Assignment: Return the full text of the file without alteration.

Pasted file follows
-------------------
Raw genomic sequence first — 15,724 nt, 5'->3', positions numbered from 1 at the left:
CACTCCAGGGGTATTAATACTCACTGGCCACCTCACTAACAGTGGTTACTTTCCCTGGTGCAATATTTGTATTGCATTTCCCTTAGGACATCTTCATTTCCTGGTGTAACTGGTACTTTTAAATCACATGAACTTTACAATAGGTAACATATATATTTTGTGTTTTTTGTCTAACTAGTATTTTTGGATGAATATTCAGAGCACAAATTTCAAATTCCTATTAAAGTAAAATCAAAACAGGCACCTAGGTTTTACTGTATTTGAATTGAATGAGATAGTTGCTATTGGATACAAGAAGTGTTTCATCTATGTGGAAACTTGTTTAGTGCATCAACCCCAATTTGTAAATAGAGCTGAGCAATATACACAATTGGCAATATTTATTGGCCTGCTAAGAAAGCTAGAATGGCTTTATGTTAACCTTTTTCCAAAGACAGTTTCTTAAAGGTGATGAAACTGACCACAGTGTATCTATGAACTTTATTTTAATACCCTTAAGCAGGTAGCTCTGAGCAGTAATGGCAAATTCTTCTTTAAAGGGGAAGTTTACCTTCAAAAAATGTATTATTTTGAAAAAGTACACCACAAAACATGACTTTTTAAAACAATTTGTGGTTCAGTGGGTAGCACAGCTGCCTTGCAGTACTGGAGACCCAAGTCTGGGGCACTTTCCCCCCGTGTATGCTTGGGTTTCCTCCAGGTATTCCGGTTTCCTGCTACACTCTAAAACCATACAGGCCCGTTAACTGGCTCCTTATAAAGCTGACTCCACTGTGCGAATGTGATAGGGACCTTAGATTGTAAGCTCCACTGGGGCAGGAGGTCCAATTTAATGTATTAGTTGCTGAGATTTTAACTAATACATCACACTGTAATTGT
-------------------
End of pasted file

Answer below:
Raw genomic sequence first — 15,724 nt, 5'->3', positions numbered from 1 at the left:
CACTCCAGGGGTATTAATACTCACTGGCCACCTCACTAACAGTGGTTACTTTCCCTGGTGCAATATTTGTATTGCATTTCCCTTAGGACATCTTCATTTCCTGGTGTAACTGGTACTTTTAAATCACATGAACTTTACAATAGGTAACATATATATTTTGTGTTTTTTGTCTAACTAGTATTTTTGGATGAATATTCAGAGCACAAATTTCAAATTCCTATTAAAGTAAAATCAAAACAGGCACCTAGGTTTTACTGTATTTGAATTGAATGAGATAGTTGCTATTGGATACAAGAAGTGTTTCATCTATGTGGAAACTTGTTTAGTGCATCAACCCCAATTTGTAAATAGAGCTGAGCAATATACACAATTGGCAATATTTATTGGCCTGCTAAGAAAGCTAGAATGGCTTTATGTTAACCTTTTTCCAAAGACAGTTTCTTAAAGGTGATGAAACTGACCACAGTGTATCTATGAACTTTATTTTAATACCCTTAAGCAGGTAGCTCTGAGCAGTAATGGCAAATTCTTCTTTAAAGGGGAAGTTTACCTTCAAAAAATGTATTATTTTGAAAAAGTACACCACAAAACATGACTTTTTAAAACAATTTGTGGTTCAGTGGGTAGCACAGCTGCCTTGCAGTACTGGAGACCCAAGTCTGGGGCACTTTCCCCCCGTGTATGCTTGGGTTTCCTCCAGGTATTCCGGTTTCCTGCTACACTCTAAAACCATACAGGCCCGTTAACTGGCTCCTTATAAAGCTGACTCCACTGTGCGAATGTGATAGGGACCTTAGATTGTAAGCTCCACTGGGGCAGGAGGTCCAATTTAATGTATTAGTTGCTGAGATTTTAACTAATACATCACACTGTAATTGT